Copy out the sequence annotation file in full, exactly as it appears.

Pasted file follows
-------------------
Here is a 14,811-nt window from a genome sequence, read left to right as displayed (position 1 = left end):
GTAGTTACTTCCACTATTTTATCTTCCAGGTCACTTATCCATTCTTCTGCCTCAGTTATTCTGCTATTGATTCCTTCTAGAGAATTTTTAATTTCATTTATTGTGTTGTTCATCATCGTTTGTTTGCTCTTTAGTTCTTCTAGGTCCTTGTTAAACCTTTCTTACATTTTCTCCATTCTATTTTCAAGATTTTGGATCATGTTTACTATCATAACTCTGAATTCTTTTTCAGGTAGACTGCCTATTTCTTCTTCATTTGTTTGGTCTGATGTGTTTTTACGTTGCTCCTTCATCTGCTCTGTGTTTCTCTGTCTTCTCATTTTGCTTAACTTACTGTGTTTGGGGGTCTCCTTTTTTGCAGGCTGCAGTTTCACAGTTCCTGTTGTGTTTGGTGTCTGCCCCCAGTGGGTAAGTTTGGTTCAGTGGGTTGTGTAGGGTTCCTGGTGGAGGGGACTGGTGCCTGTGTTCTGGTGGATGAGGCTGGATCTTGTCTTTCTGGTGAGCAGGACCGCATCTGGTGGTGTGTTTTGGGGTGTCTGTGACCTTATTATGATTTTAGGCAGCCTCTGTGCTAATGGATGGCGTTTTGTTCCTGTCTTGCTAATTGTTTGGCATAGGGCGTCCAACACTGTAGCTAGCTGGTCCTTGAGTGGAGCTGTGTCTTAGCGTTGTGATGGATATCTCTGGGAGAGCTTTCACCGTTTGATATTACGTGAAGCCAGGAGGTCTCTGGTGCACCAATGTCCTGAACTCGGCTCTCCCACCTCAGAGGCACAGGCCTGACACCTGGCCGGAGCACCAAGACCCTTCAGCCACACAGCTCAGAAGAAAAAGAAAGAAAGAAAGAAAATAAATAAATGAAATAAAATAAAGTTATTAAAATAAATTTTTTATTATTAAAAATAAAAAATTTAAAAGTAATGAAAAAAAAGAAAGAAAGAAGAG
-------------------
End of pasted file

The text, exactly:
Here is a 14,811-nt window from a genome sequence, read left to right as displayed (position 1 = left end):
GTAGTTACTTCCACTATTTTATCTTCCAGGTCACTTATCCATTCTTCTGCCTCAGTTATTCTGCTATTGATTCCTTCTAGAGAATTTTTAATTTCATTTATTGTGTTGTTCATCATCGTTTGTTTGCTCTTTAGTTCTTCTAGGTCCTTGTTAAACCTTTCTTACATTTTCTCCATTCTATTTTCAAGATTTTGGATCATGTTTACTATCATAACTCTGAATTCTTTTTCAGGTAGACTGCCTATTTCTTCTTCATTTGTTTGGTCTGATGTGTTTTTACGTTGCTCCTTCATCTGCTCTGTGTTTCTCTGTCTTCTCATTTTGCTTAACTTACTGTGTTTGGGGGTCTCCTTTTTTGCAGGCTGCAGTTTCACAGTTCCTGTTGTGTTTGGTGTCTGCCCCCAGTGGGTAAGTTTGGTTCAGTGGGTTGTGTAGGGTTCCTGGTGGAGGGGACTGGTGCCTGTGTTCTGGTGGATGAGGCTGGATCTTGTCTTTCTGGTGAGCAGGACCGCATCTGGTGGTGTGTTTTGGGGTGTCTGTGACCTTATTATGATTTTAGGCAGCCTCTGTGCTAATGGATGGCGTTTTGTTCCTGTCTTGCTAATTGTTTGGCATAGGGCGTCCAACACTGTAGCTAGCTGGTCCTTGAGTGGAGCTGTGTCTTAGCGTTGTGATGGATATCTCTGGGAGAGCTTTCACCGTTTGATATTACGTGAAGCCAGGAGGTCTCTGGTGCACCAATGTCCTGAACTCGGCTCTCCCACCTCAGAGGCACAGGCCTGACACCTGGCCGGAGCACCAAGACCCTTCAGCCACACAGCTCAGAAGAAAAAGAAAGAAAGAAAGAAAATAAATAAATGAAATAAAATAAAGTTATTAAAATAAATTTTTTATTATTAAAAATAAAAAATTTAAAAGTAATGAAAAAAAAGAAAGAAAGAAGAG